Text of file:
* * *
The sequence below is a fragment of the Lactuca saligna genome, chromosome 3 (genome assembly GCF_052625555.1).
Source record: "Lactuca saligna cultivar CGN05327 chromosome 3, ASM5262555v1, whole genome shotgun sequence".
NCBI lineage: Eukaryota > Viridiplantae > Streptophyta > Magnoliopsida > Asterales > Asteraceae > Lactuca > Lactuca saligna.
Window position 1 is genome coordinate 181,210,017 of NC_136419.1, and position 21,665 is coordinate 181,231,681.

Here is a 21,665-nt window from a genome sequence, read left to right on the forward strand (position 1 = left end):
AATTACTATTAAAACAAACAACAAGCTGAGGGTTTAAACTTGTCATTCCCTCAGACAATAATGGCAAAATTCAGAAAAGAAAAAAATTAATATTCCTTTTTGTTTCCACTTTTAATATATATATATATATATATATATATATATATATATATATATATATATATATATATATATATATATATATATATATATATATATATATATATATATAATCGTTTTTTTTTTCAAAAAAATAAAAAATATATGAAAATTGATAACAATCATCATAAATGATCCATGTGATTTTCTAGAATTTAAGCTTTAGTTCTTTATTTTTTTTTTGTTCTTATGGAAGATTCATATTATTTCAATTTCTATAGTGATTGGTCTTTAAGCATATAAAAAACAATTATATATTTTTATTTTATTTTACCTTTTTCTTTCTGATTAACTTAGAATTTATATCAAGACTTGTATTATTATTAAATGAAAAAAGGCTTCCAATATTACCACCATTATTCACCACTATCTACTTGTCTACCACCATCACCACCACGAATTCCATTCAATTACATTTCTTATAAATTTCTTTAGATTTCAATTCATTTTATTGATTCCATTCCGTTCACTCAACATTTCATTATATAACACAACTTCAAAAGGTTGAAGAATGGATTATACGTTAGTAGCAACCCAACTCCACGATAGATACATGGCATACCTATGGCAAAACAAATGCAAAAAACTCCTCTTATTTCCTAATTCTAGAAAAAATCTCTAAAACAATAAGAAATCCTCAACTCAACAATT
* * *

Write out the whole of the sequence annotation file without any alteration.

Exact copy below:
The sequence below is a fragment of the Lactuca saligna genome, chromosome 3 (genome assembly GCF_052625555.1).
Source record: "Lactuca saligna cultivar CGN05327 chromosome 3, ASM5262555v1, whole genome shotgun sequence".
NCBI lineage: Eukaryota > Viridiplantae > Streptophyta > Magnoliopsida > Asterales > Asteraceae > Lactuca > Lactuca saligna.
Window position 1 is genome coordinate 181,210,017 of NC_136419.1, and position 21,665 is coordinate 181,231,681.

Here is a 21,665-nt window from a genome sequence, read left to right on the forward strand (position 1 = left end):
AATTACTATTAAAACAAACAACAAGCTGAGGGTTTAAACTTGTCATTCCCTCAGACAATAATGGCAAAATTCAGAAAAGAAAAAAATTAATATTCCTTTTTGTTTCCACTTTTAATATATATATATATATATATATATATATATATATATATATATATATATATATATATATATATATATATATATATATATATATATATATATATATATAATCGTTTTTTTTTTCAAAAAAATAAAAAATATATGAAAATTGATAACAATCATCATAAATGATCCATGTGATTTTCTAGAATTTAAGCTTTAGTTCTTTATTTTTTTTTTGTTCTTATGGAAGATTCATATTATTTCAATTTCTATAGTGATTGGTCTTTAAGCATATAAAAAACAATTATATATTTTTATTTTATTTTACCTTTTTCTTTCTGATTAACTTAGAATTTATATCAAGACTTGTATTATTATTAAATGAAAAAAGGCTTCCAATATTACCACCATTATTCACCACTATCTACTTGTCTACCACCATCACCACCACGAATTCCATTCAATTACATTTCTTATAAATTTCTTTAGATTTCAATTCATTTTATTGATTCCATTCCGTTCACTCAACATTTCATTATATAACACAACTTCAAAAGGTTGAAGAATGGATTATACGTTAGTAGCAACCCAACTCCACGATAGATACATGGCATACCTATGGCAAAACAAATGCAAAAAACTCCTCTTATTTCCTAATTCTAGAAAAAATCTCTAAAACAATAAGAAATCCTCAACTCAACAATT